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Smith crowned Fourth of July Queen

 


Months of small-business decisions, pavement pounding, hand wringing and stress culminated on the Evergreen Elementary School stage Thursday evening.

Graduating senior Erica Smith was crowned the Fourth of July Queen. Smith edged second-place finisher Cassie Schilling-Shilts by 3,971 tickets to claim the crown, with 33,471 tickets sold overall. Schilling-Shilts sold 29,500 tickets, followed by third-place finishers Robyn Booker and Kira Torvend who sold 23,080. Delila Wigg sold 22,650 tickets and finished fourth.

“Thank goodness that’s over!” Smith said. “This has been an amazing experience, and now that it’s over I can say I’m glad I did it.”

Smith’s relief – which was shared by the assembled teams and onlookers – stems in part from the sheer effort involved with competing in the queen event.

“This is a lot of hard work,” said Tammi Meissner who helps run the event with several others. “If you’ve never done this before, it is creating a small business within a month and learning how to run that restaurant (if you’re running a booth) and management of your time, management of your booth.”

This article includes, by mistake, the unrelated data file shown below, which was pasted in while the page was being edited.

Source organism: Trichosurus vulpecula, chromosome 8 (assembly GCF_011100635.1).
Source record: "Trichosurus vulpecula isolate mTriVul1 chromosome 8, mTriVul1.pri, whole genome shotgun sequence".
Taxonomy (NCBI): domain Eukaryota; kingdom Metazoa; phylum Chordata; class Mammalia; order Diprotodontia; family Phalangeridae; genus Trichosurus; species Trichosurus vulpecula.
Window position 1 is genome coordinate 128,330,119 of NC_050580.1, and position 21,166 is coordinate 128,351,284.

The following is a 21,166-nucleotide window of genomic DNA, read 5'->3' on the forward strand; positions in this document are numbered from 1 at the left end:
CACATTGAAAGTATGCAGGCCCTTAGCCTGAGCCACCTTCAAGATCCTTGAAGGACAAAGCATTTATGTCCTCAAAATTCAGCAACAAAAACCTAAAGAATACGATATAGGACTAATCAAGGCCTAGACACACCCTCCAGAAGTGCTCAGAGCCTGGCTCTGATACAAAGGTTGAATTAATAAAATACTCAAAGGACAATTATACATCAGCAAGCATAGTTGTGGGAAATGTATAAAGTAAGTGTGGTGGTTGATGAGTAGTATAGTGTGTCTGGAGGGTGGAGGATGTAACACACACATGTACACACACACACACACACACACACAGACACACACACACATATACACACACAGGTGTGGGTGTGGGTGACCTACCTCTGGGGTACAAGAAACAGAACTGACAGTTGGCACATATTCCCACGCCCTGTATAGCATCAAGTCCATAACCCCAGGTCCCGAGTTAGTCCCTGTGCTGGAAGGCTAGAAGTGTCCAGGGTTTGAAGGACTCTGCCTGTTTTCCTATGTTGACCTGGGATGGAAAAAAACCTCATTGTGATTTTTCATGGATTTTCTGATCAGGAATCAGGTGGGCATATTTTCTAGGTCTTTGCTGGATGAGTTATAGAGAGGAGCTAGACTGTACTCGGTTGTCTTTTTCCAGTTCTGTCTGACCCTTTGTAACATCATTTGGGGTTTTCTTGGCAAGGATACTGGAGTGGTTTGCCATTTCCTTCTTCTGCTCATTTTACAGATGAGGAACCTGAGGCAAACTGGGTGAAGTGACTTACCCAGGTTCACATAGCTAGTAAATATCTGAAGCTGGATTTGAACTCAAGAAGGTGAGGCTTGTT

All of the queen candidates thanked their sponsors – five businesses who contributed $250 each to support each candidate’s run – and volunteer helpers.

“If you don’t run for queen, you may not realize that $250 is not nothing,” Schilling-Shilts said.

She has two younger sisters.

“Hopefully neither one of them runs for queen because I will not be by your side,” she quipped.

Candidates also thanked the community at large and their staffs, an assortment of volunteers and family members. Kira and Robyn thanked their parents.

“We wouldn’t have made it as far as we did without these lovely women,” Kira said. “Thank you to the people of Wrangell, and I love Wrangell so much.”

The event taught a valuable lesson, Robyn said.

“When you do service, you have a good feeling,” she said. “I’m glad I ran for Fourth of July Queen so I could learn the meaning of service.”

Wigg also thanked the community.

“Without my community, I don’t think I’d be here,” she said. “I can’t express enough how much this community means to me.”

 

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